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Small saccades restrict visual scanning area in Parkinson's disease

Authors


  • Relevant conflicts of interest/financial disclosures: Nothing to report.

  • Yasuo Terao is supported by supported by a Research Project Grant-in-aid for Scientific Research from the Ministry of Education, Culture, Sports, Science, and Technology of Japan Research and GlaxoSmithKline and Boehringer Ingelheim and has received speaker's honoraria from Boehringer Ingelheim. Ritsuko Hanajima is supported by a Research Project Grant-in-aid for Scientific Research from the Ministry of Education, Culture, Sports, Science, and Technology of Japan Research and has received speaker's honoraria from Medtronic Japan Co., Ltd.; Novartis Japan Co., Ltd.; and Dainippon Sumitomo Pharma. Co., Ltd. Yoshikazu Ugawa is supported by a Research Project Grant-in-aid for Scientific Research from the Ministry of Education, Culture, Sports, Science, and Technology of Japan Research; by grants for the Research Committee on the Best rTMS Treatment of Parkinson's Disease from the Ministry of Health and Welfare of Japan; by the Research Committee on Dystonia of the Ministry of Health and Welfare of Japan; and by a grant from the Committee of the Study of Human Exposure to EMF from the Ministry of Public Management, Home Affairs, Post and Telecommunications. Hideyuki Matsumoto, Toshiaki Furubayashi, Akihiro Yugeta, Hideki Fukuda, and Masaki Emoto have no disclosures. Full financial disclosures and author roles may be found in the online version of this article.

Abstract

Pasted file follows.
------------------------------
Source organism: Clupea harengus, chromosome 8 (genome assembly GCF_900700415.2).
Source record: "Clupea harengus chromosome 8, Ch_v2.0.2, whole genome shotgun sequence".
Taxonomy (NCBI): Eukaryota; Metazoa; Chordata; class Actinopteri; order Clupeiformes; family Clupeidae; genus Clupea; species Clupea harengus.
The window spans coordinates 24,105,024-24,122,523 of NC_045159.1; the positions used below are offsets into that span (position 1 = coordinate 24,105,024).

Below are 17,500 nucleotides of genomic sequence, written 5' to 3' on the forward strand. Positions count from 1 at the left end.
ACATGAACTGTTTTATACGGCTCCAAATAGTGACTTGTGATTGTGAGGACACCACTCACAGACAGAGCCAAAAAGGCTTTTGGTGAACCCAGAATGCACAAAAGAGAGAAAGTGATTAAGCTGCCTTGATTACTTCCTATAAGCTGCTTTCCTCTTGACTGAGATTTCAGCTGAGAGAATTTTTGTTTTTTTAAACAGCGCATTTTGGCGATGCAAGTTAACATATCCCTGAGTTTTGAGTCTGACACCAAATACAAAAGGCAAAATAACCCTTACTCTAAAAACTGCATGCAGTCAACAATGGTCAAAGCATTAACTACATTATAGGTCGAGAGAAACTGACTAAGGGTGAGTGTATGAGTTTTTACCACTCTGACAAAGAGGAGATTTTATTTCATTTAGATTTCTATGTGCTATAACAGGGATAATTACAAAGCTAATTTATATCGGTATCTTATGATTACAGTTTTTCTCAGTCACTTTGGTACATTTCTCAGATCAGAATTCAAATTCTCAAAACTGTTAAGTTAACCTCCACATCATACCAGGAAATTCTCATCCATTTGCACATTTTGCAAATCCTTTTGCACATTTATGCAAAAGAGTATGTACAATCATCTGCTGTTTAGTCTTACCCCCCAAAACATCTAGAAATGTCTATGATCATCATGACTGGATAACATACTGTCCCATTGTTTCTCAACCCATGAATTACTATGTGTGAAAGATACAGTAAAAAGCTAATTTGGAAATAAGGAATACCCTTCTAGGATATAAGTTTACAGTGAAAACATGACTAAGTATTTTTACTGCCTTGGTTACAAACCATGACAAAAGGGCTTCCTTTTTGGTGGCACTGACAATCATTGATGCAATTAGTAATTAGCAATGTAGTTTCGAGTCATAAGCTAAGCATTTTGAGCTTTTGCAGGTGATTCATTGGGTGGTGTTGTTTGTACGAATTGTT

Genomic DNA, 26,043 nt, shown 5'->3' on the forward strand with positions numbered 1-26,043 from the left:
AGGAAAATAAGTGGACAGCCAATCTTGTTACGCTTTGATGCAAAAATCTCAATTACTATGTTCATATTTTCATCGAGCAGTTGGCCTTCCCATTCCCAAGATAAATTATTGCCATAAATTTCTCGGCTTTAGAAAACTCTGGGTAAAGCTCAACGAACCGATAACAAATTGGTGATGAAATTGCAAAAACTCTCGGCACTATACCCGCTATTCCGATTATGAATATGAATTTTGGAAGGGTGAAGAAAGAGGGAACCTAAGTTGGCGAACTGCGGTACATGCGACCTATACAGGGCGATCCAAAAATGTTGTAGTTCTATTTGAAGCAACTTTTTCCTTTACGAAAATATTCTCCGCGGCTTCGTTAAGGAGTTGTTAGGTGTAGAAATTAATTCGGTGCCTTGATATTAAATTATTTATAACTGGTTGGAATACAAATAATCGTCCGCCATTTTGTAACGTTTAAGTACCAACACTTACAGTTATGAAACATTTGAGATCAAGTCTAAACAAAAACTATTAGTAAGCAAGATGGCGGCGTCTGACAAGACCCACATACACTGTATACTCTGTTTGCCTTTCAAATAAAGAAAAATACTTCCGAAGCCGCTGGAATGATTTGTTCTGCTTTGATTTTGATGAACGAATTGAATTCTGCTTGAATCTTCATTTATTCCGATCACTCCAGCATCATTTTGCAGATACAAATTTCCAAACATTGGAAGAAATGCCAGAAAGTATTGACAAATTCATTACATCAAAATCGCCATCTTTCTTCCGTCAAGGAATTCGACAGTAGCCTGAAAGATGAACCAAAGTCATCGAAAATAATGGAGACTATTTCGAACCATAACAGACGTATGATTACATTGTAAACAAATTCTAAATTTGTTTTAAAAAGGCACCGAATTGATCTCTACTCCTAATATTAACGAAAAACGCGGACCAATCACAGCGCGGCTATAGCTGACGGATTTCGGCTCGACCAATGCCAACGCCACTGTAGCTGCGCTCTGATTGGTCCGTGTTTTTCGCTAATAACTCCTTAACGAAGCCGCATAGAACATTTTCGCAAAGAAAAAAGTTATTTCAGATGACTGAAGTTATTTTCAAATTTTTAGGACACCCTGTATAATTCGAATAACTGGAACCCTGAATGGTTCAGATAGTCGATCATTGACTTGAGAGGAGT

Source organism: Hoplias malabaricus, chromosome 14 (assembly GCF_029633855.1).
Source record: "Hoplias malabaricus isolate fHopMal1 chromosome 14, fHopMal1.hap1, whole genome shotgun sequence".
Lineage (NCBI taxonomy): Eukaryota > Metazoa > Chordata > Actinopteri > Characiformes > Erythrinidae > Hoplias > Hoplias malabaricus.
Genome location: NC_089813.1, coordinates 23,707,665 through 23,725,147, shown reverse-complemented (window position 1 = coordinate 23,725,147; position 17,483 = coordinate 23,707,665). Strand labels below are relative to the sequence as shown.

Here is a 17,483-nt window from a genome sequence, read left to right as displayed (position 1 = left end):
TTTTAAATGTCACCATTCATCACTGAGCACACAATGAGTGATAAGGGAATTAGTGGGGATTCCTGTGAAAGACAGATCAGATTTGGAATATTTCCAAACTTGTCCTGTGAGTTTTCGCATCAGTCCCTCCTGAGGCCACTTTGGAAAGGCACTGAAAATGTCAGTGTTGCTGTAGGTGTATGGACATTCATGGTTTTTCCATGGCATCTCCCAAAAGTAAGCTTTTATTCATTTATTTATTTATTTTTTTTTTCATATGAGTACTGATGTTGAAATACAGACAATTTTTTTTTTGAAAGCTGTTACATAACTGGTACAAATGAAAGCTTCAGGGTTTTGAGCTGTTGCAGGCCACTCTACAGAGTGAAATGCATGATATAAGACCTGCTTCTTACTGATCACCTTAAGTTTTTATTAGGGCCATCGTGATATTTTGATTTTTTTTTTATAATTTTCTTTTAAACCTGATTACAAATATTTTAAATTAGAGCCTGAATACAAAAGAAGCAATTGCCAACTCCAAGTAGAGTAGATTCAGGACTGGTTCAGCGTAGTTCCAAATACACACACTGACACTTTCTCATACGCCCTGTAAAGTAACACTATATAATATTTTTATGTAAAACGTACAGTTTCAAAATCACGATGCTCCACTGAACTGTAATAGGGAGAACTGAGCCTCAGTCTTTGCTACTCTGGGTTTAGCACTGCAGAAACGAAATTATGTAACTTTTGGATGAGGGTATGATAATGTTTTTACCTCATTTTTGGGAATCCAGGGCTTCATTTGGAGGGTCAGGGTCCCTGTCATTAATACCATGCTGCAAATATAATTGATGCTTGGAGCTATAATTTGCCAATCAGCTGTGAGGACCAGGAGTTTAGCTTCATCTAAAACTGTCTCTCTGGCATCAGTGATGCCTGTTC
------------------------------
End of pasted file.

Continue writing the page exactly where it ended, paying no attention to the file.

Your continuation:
The purpose of this study was to investigate abnormalities in visual scanning when Parkinson's disease patients view images of varying complexity. Eighteen nondemented Parkinson's disease patients and 18 normal subjects participated in the study. The ocular fixation position during viewing visual images was recorded using an eye-tracking device. The number of saccades, duration of fixation, amplitude of saccades, and scanned area in Parkinson's disease patients were compared with those in normal subjects. We also investigated whether the number of saccades, duration of fixation, or amplitude of saccades influenced the scanned area. While scanning images of varying complexity, Parkinson's disease patients made fewer saccades with smaller amplitude and longer fixation compared with normal subjects. As image complexity increased, the number of saccades and duration of fixation gradually approached those of normal subjects. Nevertheless, the scanned area in Parkinson's disease patients was consistently smaller than that in normal subjects. The scanned area significantly correlated with saccade amplitude in most images. Importantly, although Parkinson's disease patients cannot make frequent saccades when viewing simple figures, they can increase the saccade number and reduce their fixation duration when viewing more complex figures, making use of the abundant visual cues in such figures, suggesting the existence of ocular kinesie paradoxale. Nevertheless, both the saccade amplitude and the scanned area were consistently smaller than those of normal subjects for all levels of visual complexity. This indicates that small saccade amplitude is the main cause of impaired visual scanning in Parkinson's disease patients. © 2011 Movement Disorder Society

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